Why mentoring matters

Finding a mentor or becoming a mentor can empower people to create positive and lasting changes in their lives, says Sarah Prime.

Sarah is an award-winning social entrepreneur, speaker and change agent who has empowered many rural communities and groups to create progressive change.

Sarah told KnowHow Founder Bushy Martin on the Get Invested podcast that her ultimate vision is a world where everyone strives to empower others to ‘champion a cause greater than themselves’.

“To me, a champion is a person whose actions motivate and inspire others and leave a legacy … and they recognise the importance of the legacy that they’re leaving, whether they’re doing it as a role model or mentor, an agent of social or economic change, or an altruistic purpose,” she said.

Part of leaving a legacy is creating constructive change in an environment through effective frameworks and methods, such as learning how to take off your ‘core belief’ glasses.

“Imagine you’ve got a pair of glasses that are a lens that you see everything through, and those lenses are made up of every single thing that you’ve ever learned in your life … [they are] the formative things we learn in schools and years from anyone who’s been a coach, mentor or leader of any kind,” Sarah said.

“So, it’s about learning how to take off those core belief glasses … they’re only going to lead us in a position or direction that aligns with what we already believe. And that’s not necessarily where the answers are.

“It’s about understanding that there are new and different ways of doing things. When you take those core belief glasses off, we might be able to solve problems differently … innovate differently … entrepreneurialise our ideas differently. We might be able to empower the next generation earlier and better than we thought we could. We might be able to get more people involved.”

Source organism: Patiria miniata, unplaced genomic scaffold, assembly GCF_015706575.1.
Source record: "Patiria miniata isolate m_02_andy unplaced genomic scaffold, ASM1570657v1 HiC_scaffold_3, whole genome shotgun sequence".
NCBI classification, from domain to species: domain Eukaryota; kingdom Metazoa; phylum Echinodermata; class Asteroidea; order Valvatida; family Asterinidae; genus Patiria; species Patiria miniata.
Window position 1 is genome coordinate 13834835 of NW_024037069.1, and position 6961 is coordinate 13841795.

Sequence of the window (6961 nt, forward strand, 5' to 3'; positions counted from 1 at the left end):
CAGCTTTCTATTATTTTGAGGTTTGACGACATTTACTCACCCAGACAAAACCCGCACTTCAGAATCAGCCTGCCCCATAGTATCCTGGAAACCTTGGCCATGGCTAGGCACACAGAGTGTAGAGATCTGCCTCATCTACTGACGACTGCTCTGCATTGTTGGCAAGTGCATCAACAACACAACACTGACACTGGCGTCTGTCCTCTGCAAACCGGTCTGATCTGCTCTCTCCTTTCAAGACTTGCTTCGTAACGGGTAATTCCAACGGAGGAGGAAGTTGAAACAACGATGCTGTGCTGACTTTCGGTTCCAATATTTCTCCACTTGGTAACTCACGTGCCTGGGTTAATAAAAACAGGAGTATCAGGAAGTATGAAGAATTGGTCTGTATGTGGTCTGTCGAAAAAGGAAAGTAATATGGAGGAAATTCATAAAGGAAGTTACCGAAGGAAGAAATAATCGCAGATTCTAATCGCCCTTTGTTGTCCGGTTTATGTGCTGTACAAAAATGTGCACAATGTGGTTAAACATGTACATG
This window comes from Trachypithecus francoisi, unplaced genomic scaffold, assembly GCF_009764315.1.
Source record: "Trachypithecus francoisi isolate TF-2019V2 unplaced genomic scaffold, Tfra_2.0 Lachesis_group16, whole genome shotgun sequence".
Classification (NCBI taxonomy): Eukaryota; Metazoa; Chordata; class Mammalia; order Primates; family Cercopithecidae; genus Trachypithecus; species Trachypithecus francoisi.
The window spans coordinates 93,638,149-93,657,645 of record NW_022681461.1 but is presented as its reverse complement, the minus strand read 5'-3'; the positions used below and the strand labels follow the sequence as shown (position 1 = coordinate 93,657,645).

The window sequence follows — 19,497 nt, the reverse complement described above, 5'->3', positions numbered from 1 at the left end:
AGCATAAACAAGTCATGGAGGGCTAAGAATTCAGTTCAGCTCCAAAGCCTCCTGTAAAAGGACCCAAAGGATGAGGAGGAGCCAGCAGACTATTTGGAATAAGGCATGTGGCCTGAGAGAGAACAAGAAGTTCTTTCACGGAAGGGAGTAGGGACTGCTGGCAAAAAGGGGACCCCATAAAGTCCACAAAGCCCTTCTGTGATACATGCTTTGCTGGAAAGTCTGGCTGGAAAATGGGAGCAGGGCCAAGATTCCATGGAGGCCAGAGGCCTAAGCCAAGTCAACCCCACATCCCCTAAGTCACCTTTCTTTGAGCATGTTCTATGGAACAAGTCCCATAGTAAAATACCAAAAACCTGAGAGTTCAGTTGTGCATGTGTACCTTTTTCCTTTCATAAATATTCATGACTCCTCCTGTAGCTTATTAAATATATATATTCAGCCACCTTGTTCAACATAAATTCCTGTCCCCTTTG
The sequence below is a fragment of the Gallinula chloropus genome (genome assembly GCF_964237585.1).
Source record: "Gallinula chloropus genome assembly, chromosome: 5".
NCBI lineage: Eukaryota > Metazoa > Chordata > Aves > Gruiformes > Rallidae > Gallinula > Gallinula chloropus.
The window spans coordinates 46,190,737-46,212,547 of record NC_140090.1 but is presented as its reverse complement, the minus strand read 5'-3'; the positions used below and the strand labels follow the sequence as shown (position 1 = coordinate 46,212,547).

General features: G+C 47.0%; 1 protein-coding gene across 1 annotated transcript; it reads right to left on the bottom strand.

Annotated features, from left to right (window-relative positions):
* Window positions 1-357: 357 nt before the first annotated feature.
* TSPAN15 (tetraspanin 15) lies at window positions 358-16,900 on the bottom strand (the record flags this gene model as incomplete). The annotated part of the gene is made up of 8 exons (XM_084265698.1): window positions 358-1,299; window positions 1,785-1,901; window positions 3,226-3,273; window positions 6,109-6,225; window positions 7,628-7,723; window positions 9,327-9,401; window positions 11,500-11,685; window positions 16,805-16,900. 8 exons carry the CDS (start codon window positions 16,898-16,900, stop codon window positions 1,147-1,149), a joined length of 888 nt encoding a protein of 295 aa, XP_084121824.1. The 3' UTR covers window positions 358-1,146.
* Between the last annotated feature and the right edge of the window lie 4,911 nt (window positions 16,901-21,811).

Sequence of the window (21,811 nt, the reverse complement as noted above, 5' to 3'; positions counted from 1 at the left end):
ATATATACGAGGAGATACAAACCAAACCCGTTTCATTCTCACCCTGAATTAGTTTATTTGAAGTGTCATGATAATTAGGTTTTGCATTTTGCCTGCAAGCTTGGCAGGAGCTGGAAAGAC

Sarah said this is where mentorship is so important, and she identified the need to give people a mentor who is ‘going to support the transition of knowledge to the next generation and get behind them emotionally and give them the encouragement and motivation they need to keep learning a new thing every day’.

But how do you go about ‘championing change’ and becoming a role model or mentor? She said a mentor can be anyone, no matter their profession, age or relationship to you.

“A mentor is anyone who can challenge you and ask you questions about things that you can’t say. And it might be because you don’t have the same level of experience or it might just be that they’re an objective third party to what you’re going through,” Sarah said.

“They can be people who aren’t afraid to hold a mirror up to you. They are people unafraid to call it as it is and just say it bluntly. A mentor is someone who can help you arrive at your own without giving you the answer. They can ask you the questions, or more importantly, they can just hold the tension until you have that penny drop moment.

“They can do that with generosity. They can do that with patience and respect and kindness. Sometimes it’s tough love.”

Sarah said the key traits to look for in a mentor include honesty and the ability to emotionally detach from an issue.

“It really does help for people to think strategically rather than reactively. And with their emotions, I look for people who aren’t afraid to impose boundaries on the relationship. It’s really important that if you are looking for a mentor, you recognise that it is a huge investment of their time and energy,” she explained.

When finding a mentor, Sarah emphasised needing to approach the relationship with respect. This is to ensure your mentor doesn’t have a ‘my knowledge is my power’ mentality and is willing to share their information and experiences with you.

“[You need to be] willing to reach out and show them the respect that what they do is a lot of hard yards, that they have earned their stripes and they have the knowledge,” Sarah said.

“If you’re willing to reach out and say ‘I really look up to you, can I shadow you in that role? ‘, or if it’s not through that kind of scenario and it’s just in life, if you can demonstrate to them that you have very high regard for what they do, what you might actually find is they actually get a huge thrill out of teaching someone else.”

Listen to the full interview here.

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